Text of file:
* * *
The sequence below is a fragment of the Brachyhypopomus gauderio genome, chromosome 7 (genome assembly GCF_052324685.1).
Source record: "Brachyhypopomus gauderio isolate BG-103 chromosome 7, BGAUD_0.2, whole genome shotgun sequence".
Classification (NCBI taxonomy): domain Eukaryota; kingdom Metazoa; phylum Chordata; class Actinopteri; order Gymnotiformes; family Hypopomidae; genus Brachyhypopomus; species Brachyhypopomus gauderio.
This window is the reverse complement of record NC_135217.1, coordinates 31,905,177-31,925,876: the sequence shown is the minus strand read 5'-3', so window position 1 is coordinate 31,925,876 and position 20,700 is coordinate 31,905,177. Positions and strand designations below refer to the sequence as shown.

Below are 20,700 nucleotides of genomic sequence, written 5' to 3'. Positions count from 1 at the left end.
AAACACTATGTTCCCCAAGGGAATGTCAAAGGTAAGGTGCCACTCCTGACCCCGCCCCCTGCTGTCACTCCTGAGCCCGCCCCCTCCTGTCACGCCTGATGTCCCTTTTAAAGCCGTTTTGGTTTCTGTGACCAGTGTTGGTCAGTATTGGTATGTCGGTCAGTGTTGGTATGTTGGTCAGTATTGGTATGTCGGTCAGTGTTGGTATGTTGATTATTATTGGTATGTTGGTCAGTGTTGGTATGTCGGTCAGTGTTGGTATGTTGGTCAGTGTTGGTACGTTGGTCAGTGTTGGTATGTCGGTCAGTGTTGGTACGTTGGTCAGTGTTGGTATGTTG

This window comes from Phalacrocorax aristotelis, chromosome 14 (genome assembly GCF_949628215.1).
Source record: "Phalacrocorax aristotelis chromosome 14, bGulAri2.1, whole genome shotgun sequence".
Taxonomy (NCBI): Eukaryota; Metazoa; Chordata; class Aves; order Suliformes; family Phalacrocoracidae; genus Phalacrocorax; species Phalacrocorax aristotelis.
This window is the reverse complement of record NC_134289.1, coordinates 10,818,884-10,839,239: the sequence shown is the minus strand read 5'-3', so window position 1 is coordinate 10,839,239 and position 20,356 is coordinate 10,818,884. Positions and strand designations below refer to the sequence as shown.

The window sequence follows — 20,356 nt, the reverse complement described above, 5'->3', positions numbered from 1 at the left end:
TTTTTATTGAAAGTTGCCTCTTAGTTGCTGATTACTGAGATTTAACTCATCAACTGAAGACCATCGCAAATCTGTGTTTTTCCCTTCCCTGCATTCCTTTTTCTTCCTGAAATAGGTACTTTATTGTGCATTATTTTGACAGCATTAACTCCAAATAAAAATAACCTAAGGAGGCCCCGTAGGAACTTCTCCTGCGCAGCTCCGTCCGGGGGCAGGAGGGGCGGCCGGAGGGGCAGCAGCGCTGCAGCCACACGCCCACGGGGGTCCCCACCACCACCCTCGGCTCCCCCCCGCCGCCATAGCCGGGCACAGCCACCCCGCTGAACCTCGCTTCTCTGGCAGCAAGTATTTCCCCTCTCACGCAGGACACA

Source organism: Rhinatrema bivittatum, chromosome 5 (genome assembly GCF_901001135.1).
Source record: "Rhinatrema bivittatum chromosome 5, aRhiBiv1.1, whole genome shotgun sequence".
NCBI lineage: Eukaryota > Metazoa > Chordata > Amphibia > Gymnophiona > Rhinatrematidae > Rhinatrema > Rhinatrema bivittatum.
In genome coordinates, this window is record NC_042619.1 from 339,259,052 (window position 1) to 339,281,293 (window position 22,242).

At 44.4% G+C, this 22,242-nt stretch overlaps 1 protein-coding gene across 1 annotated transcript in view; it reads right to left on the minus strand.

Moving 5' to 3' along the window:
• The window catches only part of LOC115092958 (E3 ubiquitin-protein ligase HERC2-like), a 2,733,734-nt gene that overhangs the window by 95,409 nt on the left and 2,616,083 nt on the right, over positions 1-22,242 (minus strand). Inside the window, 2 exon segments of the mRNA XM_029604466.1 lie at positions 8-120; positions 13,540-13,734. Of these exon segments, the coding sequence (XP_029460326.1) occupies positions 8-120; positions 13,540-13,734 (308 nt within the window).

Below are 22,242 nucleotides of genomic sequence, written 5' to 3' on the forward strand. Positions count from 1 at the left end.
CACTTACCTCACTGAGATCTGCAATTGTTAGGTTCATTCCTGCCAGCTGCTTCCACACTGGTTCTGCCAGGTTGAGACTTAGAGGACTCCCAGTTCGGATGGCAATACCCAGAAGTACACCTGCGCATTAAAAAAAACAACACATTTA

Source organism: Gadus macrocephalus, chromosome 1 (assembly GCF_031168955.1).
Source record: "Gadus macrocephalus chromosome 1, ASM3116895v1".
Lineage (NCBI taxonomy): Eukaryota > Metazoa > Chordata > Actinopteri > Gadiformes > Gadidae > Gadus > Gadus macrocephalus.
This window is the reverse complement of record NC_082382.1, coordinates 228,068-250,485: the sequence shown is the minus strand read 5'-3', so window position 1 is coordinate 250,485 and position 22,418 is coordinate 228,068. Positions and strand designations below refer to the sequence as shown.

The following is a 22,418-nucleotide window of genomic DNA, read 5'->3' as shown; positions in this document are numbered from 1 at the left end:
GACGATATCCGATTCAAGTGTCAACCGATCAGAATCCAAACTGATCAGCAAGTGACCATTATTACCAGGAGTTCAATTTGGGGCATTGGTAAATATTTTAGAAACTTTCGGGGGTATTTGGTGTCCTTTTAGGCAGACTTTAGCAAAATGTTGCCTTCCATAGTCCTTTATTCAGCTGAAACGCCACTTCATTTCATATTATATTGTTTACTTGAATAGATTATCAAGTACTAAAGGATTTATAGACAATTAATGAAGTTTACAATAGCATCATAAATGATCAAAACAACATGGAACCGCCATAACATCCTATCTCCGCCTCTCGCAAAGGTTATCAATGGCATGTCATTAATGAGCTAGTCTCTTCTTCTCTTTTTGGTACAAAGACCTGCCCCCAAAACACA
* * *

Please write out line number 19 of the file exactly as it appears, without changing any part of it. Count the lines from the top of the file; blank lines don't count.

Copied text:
• The window catches only part of LOC115092958 (E3 ubiquitin-protein ligase HERC2-like), a 2,733,734-nt gene that overhangs the window by 95,409 nt on the left and 2,616,083 nt on the right, over positions 1-22,242 (minus strand). Inside the window, 2 exon segments of the mRNA XM_029604466.1 lie at positions 8-120; positions 13,540-13,734. Of these exon segments, the coding sequence (XP_029460326.1) occupies positions 8-120; positions 13,540-13,734 (308 nt within the window).